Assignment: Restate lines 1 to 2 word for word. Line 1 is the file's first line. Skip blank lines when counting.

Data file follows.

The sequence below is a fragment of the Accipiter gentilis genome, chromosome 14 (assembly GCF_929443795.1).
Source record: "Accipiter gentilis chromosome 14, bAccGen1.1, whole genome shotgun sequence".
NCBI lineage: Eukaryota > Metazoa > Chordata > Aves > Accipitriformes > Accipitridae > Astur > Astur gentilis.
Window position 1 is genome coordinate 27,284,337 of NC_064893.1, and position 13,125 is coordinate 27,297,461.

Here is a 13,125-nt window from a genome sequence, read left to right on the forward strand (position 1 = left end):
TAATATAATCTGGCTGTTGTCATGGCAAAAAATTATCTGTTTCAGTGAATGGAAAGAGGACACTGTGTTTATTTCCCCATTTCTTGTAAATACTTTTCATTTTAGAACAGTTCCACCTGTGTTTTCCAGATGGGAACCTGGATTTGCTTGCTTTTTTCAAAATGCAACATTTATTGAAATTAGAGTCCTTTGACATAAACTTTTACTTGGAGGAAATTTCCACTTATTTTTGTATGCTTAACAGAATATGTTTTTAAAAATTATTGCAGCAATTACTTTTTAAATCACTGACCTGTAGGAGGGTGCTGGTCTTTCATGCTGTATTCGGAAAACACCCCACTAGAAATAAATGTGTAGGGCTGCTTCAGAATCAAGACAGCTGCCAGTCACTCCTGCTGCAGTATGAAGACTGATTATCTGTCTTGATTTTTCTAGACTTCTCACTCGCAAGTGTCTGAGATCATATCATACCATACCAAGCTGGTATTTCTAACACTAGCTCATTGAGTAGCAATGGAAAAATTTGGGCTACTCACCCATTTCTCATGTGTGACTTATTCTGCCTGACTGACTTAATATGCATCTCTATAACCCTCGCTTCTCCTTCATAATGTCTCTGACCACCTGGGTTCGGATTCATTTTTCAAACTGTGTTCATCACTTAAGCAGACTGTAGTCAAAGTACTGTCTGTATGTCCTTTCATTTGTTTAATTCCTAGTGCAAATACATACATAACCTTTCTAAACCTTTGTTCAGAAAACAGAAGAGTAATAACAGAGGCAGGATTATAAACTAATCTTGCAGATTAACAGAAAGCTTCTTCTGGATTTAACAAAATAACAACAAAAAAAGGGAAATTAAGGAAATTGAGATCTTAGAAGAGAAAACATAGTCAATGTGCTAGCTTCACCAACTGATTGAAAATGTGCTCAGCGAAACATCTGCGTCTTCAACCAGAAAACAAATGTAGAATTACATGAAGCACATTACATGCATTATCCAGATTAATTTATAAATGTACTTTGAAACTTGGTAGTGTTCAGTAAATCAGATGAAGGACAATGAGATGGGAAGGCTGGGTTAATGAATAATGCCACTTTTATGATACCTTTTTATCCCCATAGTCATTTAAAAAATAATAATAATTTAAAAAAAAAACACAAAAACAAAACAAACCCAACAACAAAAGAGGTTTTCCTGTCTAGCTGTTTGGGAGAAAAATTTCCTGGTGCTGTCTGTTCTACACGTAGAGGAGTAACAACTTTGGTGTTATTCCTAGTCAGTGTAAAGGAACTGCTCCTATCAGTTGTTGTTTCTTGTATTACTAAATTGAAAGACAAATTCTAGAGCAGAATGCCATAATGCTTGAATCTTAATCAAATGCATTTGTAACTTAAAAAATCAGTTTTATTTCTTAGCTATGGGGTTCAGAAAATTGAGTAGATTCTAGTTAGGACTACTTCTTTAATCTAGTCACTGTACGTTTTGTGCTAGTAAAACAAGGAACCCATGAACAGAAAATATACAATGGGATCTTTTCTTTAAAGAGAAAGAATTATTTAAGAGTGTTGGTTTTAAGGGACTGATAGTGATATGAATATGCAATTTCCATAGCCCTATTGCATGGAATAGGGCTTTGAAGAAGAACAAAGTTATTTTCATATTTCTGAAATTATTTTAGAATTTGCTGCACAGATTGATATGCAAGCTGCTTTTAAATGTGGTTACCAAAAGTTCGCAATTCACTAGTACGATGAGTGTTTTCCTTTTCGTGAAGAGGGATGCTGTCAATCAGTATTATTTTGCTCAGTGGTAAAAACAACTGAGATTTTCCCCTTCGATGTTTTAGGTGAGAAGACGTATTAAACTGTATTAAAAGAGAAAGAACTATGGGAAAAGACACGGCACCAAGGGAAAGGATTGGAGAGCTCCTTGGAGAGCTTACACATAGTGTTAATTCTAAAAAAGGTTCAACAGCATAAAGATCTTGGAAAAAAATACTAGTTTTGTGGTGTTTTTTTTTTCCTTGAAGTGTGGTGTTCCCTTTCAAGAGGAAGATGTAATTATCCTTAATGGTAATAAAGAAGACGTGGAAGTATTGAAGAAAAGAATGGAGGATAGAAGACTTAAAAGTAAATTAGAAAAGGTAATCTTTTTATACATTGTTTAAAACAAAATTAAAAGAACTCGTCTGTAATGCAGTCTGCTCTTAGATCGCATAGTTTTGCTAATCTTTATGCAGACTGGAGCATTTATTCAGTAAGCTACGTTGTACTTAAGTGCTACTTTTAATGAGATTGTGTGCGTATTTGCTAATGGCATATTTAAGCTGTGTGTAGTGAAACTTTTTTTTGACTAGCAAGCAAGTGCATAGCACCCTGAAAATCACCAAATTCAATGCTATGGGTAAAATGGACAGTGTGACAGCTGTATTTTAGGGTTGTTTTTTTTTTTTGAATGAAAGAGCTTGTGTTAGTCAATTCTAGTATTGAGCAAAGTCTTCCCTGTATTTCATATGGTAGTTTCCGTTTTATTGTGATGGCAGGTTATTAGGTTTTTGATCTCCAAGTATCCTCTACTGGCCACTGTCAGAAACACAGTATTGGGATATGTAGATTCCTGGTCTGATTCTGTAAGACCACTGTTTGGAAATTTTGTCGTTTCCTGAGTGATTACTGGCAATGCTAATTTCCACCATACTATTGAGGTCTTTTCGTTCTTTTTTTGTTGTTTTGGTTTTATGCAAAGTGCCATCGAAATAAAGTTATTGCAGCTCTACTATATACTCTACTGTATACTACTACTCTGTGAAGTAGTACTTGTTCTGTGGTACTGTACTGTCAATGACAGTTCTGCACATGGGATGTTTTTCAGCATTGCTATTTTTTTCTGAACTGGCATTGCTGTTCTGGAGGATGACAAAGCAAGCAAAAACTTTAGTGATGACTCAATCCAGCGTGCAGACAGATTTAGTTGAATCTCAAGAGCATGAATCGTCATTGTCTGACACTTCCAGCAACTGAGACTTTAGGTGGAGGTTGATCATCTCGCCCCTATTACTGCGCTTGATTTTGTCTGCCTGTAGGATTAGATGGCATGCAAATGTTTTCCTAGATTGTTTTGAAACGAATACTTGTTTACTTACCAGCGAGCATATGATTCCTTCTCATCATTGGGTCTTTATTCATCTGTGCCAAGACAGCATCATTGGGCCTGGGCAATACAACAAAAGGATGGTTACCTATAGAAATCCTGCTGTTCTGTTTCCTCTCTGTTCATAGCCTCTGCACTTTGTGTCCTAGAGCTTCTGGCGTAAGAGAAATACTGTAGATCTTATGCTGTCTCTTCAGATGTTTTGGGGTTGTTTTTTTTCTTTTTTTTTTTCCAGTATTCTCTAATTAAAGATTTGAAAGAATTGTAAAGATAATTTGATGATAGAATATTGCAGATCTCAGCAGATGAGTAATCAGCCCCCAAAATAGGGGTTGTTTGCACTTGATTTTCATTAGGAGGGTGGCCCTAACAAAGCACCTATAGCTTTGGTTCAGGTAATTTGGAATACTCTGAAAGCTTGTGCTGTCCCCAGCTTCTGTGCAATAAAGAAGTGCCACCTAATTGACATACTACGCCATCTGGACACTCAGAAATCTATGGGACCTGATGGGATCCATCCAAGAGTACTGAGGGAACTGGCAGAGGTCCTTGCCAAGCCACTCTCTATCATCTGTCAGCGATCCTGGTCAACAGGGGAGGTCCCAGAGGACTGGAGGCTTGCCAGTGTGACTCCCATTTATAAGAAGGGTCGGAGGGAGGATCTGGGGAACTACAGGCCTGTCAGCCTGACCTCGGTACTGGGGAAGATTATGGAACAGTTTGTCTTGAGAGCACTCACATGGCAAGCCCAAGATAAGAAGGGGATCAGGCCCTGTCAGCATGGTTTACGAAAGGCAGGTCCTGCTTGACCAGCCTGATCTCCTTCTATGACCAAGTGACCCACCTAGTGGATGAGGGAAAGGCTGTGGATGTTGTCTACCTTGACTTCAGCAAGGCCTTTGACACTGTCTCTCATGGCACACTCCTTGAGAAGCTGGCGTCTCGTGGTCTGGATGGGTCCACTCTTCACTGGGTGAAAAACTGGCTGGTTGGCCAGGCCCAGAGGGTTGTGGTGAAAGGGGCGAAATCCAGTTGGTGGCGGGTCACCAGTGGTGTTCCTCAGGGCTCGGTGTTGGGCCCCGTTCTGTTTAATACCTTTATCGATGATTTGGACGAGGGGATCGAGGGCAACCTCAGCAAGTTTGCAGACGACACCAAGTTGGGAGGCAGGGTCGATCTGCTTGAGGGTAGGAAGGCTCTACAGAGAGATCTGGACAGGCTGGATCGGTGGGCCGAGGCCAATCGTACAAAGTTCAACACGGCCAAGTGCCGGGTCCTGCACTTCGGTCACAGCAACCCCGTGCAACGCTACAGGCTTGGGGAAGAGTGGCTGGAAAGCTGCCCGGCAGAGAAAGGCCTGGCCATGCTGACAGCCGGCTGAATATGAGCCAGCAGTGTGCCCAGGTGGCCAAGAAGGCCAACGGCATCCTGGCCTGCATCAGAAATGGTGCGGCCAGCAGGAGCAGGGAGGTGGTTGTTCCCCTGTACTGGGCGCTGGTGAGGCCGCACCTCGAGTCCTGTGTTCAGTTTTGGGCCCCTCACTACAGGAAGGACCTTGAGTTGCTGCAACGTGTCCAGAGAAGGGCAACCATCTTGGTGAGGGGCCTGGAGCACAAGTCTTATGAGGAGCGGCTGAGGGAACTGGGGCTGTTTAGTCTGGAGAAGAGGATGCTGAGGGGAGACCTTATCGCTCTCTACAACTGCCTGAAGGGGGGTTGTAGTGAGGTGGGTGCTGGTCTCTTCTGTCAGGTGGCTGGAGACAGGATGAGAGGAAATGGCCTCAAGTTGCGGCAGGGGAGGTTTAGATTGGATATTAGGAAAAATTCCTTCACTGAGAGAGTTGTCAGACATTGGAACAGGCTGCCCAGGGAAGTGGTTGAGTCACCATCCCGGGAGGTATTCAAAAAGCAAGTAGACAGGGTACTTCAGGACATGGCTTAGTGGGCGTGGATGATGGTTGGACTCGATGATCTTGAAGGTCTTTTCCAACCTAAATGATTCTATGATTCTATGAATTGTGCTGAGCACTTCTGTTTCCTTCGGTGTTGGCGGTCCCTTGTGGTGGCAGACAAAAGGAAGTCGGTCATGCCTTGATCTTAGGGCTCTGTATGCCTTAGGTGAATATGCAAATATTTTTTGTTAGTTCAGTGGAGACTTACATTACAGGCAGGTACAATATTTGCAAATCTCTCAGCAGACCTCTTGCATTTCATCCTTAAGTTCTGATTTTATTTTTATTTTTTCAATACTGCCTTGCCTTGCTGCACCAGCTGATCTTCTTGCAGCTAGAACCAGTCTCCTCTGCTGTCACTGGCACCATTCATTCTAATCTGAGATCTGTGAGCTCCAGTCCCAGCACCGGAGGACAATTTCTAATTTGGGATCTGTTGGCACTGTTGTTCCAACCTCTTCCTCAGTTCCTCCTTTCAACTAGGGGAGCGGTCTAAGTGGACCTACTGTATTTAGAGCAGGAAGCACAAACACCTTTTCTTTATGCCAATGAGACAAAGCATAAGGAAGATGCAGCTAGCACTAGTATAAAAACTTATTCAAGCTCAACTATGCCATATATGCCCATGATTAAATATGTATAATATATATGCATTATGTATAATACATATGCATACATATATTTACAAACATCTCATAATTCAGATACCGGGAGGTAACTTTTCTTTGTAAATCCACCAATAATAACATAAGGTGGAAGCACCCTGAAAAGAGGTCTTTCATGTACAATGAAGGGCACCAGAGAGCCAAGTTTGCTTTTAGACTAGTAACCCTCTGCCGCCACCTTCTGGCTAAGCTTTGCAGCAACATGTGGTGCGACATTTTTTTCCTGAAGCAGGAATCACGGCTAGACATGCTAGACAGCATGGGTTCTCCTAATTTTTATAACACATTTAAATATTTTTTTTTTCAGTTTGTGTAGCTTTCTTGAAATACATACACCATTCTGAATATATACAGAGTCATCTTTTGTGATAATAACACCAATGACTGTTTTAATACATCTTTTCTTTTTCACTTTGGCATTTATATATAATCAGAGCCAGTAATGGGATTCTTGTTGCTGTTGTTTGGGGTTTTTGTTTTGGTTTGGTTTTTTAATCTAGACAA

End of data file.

The sequence below is a fragment of the Accipiter gentilis genome, chromosome 14 (assembly GCF_929443795.1).
Source record: "Accipiter gentilis chromosome 14, bAccGen1.1, whole genome shotgun sequence".